The Summit of the Gods, 2021.
Directed by Patrick Imbert.
Featuring the voice talents of Éric Herson-Macarel, Damien Boisseau, Elisabeth Ventura, Lazare Herson-Macarel, Kylian Rehlinger, François Dunoyer, Philippe Vincent, Luc Bernard, Gautier Battoue, Marc Arnaud, and Jérôme Keen.
A photojournalist’s obsessive quest for the truth about the first expedition to Mt. Everest leads him to search for an esteemed climber who went missing.
While not necessary for an animated feature to be considered incredible, there is a considerable extra pleasure when the format is utilized in place of strenuous physical activity and material that would be nearly impossible to replicate through live-action methods (with or without special effects). Technically, co-writer and director Patrick Imbert’s The Summit of the Gods is based on a manga from Baku Yumemakura and Jirô Taniguchi, but the breathtaking yet straightforward transition visualized on the page to animation yields awe-inspiring and stomach-dropping sights captured from angles and dynamics of mountaineering impossible otherwise.
The plot centers on photojournalist Fukamachi (voice of Damien Boisseau), becoming disillusioned with covering winter climbers unprepared and unqualified to be doing so, but is gravitated back into the area of expertise following a spotting of former climber thought to be dead Habu (voice of Eric Herson-Macarel as an adult). He is also in possession of a storied camera that’s contents could better illustrate whether or not British climber George Mallory was the first to reach the top of Mount Everest before perishing on the way down, or if he simply never made it.
From here, The Summit of the Gods splits up into two storylines, one of the past and one of the present. As Fukamachi conducts research and interviews, hoping to obtain information on the general area Habu could be hiding out in, flashbacks play out, providing insight into the climber’s brash early days. Habu (voiced as a young adult by Lazare Herson-Macarel) is abrasive and hardly a team player. He is highly driven to achieve his mountaineering goals and firmly drops advice for others to cut his rope if he ever puts a pair of climbers into a life-threatening predicament dangerously close to claiming their lives. As he puts it, it doesn’t make sense for two people to die instead of one.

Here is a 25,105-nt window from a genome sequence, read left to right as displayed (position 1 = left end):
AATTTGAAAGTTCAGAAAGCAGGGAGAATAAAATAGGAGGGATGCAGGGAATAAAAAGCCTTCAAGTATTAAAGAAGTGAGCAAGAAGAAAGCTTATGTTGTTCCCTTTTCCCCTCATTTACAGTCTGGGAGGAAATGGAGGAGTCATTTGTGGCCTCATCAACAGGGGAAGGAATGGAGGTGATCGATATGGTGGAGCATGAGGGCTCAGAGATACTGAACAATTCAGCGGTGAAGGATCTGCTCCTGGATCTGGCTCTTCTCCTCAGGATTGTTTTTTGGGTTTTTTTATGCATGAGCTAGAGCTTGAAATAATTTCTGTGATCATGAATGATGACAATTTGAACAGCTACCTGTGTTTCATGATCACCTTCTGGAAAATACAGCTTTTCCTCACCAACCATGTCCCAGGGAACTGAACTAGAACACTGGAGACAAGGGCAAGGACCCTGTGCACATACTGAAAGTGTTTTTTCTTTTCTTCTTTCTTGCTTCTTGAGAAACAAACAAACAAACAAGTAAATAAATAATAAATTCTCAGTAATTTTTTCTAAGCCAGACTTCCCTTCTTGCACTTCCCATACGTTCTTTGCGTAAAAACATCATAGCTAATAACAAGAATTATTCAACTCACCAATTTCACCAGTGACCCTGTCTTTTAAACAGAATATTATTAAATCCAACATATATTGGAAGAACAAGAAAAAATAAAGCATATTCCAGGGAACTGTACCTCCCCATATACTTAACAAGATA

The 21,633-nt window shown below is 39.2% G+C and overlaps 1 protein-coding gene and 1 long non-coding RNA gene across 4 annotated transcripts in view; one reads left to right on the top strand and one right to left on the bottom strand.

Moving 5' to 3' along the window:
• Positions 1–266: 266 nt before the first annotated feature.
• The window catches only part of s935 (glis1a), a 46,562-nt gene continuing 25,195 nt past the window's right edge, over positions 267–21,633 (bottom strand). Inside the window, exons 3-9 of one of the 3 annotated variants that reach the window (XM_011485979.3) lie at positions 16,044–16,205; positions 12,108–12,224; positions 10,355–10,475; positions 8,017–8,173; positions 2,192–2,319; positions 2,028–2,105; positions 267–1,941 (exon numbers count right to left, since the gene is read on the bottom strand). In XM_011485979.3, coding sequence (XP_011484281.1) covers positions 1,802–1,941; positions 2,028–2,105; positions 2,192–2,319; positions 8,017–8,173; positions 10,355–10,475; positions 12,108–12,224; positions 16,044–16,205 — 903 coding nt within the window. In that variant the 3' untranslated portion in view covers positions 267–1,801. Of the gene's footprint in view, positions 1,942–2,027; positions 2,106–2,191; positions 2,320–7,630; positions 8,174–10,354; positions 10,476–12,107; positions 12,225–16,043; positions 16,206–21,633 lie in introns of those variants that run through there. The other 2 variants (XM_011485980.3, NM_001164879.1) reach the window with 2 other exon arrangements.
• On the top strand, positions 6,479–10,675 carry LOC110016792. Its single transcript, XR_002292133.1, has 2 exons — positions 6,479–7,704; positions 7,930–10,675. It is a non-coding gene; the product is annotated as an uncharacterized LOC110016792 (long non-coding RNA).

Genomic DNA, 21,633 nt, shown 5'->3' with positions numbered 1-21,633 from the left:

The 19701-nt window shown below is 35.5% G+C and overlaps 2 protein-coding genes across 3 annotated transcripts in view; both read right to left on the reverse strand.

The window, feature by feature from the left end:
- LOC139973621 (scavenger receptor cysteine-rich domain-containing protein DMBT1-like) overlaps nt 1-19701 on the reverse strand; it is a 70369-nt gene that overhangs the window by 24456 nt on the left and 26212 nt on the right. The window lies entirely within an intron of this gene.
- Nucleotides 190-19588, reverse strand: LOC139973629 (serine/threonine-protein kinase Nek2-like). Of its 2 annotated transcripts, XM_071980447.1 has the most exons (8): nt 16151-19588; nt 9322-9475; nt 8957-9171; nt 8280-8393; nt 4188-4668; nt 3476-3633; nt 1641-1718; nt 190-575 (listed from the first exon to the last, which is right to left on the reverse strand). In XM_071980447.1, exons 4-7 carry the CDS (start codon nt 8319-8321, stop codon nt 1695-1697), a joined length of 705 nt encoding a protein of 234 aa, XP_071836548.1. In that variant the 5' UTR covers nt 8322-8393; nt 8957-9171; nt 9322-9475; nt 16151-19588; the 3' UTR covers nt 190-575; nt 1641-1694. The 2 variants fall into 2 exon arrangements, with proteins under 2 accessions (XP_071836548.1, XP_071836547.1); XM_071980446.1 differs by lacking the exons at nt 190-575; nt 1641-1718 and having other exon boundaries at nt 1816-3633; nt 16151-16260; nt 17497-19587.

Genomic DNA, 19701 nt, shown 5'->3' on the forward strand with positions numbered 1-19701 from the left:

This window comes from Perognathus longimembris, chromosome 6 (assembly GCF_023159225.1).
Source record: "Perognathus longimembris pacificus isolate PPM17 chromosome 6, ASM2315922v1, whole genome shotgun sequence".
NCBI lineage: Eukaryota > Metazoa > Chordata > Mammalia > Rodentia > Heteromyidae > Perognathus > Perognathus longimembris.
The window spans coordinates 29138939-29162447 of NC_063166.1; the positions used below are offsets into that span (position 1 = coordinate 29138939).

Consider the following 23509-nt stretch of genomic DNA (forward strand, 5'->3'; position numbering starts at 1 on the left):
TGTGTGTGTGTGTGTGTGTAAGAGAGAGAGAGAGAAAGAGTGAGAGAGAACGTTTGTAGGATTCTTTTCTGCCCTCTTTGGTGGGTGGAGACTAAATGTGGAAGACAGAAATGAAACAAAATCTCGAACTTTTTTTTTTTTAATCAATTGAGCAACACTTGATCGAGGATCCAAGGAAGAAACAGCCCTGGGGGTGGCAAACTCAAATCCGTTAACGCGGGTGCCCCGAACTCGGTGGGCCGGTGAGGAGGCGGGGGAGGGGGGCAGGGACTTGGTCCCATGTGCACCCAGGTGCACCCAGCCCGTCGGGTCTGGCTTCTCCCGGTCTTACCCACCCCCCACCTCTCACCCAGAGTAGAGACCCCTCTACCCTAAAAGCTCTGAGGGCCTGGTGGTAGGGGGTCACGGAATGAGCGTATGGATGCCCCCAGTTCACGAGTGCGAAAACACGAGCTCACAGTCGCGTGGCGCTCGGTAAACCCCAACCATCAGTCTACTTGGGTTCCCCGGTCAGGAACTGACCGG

Habu also somewhat lets his guard down by taking a teenager under his wing for climbing, seeing something special in his abilities. Without giving too much away, aspects of this end in disaster that come to haunt Habu (something startlingly and chillingly realized here aesthetically through horrifying art direction) anytime he tries to ascend. Yet, as the film catches up to Habu in the present day, he still feels a compulsion to climb, possibly as a form of self-punishment or the usual solo climbing speeches regarding adrenaline, feeling alive, sense of accomplishment, and challenging body and mind to its absolute limit. There’s also a rival present, also factoring into the events at play here with more traces of peril, leaving questions of why anyone would want to take this up as a hobby.
It’s a confounding state of mind that The Summit of the Gods eventually attempts to answer, albeit with unsatisfactory results. The real brilliance here comes from the tension and terror of watching Habu make one last crack at Everest under a new set of circumstances, the mystery at hand involving George Holloway, and the chest-tightening intensity from every vertical maneuver, snowy cave-in, and bitter depiction of harsh weather conditions. Through animation, The Summit of the Gods illuminates solo winter mountaineering as a genuinely hellish and frightening experience, here with multidimensional characters and riveting drama to boot.
Flickering Myth Rating – Film: ★ ★ ★ / Movie: ★ ★ ★ ★
Robert Kojder is a member of the Chicago Film Critics Association and the Critics Choice Association. He is also the Flickering Myth Reviews Editor. Check here for new reviews, follow my Twitter or Letterboxd, or email me at MetalGearSolid719@gmail.com